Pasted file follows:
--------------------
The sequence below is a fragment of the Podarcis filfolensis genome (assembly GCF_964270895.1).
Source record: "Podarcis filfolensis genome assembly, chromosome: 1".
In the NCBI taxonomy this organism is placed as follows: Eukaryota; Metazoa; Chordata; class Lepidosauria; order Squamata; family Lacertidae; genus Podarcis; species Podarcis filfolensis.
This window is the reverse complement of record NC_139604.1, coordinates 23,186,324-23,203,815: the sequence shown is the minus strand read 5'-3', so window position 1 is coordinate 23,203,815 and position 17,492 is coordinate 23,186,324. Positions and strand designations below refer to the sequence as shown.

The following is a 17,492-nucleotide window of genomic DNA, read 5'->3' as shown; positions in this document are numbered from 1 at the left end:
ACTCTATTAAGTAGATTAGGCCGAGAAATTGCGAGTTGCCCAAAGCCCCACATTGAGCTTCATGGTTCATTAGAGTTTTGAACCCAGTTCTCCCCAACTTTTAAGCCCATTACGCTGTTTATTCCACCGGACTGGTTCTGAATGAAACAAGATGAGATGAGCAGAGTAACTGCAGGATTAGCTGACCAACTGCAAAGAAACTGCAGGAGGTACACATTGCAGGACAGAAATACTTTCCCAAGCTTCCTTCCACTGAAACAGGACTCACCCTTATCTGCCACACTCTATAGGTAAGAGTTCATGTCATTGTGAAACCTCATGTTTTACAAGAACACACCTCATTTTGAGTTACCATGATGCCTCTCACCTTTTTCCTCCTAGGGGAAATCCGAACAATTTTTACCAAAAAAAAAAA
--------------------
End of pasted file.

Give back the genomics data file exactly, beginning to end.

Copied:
The sequence below is a fragment of the Podarcis filfolensis genome (assembly GCF_964270895.1).
Source record: "Podarcis filfolensis genome assembly, chromosome: 1".
In the NCBI taxonomy this organism is placed as follows: Eukaryota; Metazoa; Chordata; class Lepidosauria; order Squamata; family Lacertidae; genus Podarcis; species Podarcis filfolensis.
This window is the reverse complement of record NC_139604.1, coordinates 23,186,324-23,203,815: the sequence shown is the minus strand read 5'-3', so window position 1 is coordinate 23,203,815 and position 17,492 is coordinate 23,186,324. Positions and strand designations below refer to the sequence as shown.

The following is a 17,492-nucleotide window of genomic DNA, read 5'->3' as shown; positions in this document are numbered from 1 at the left end:
ACTCTATTAAGTAGATTAGGCCGAGAAATTGCGAGTTGCCCAAAGCCCCACATTGAGCTTCATGGTTCATTAGAGTTTTGAACCCAGTTCTCCCCAACTTTTAAGCCCATTACGCTGTTTATTCCACCGGACTGGTTCTGAATGAAACAAGATGAGATGAGCAGAGTAACTGCAGGATTAGCTGACCAACTGCAAAGAAACTGCAGGAGGTACACATTGCAGGACAGAAATACTTTCCCAAGCTTCCTTCCACTGAAACAGGACTCACCCTTATCTGCCACACTCTATAGGTAAGAGTTCATGTCATTGTGAAACCTCATGTTTTACAAGAACACACCTCATTTTGAGTTACCATGATGCCTCTCACCTTTTTCCTCCTAGGGGAAATCCGAACAATTTTTACCAAAAAAAAAAA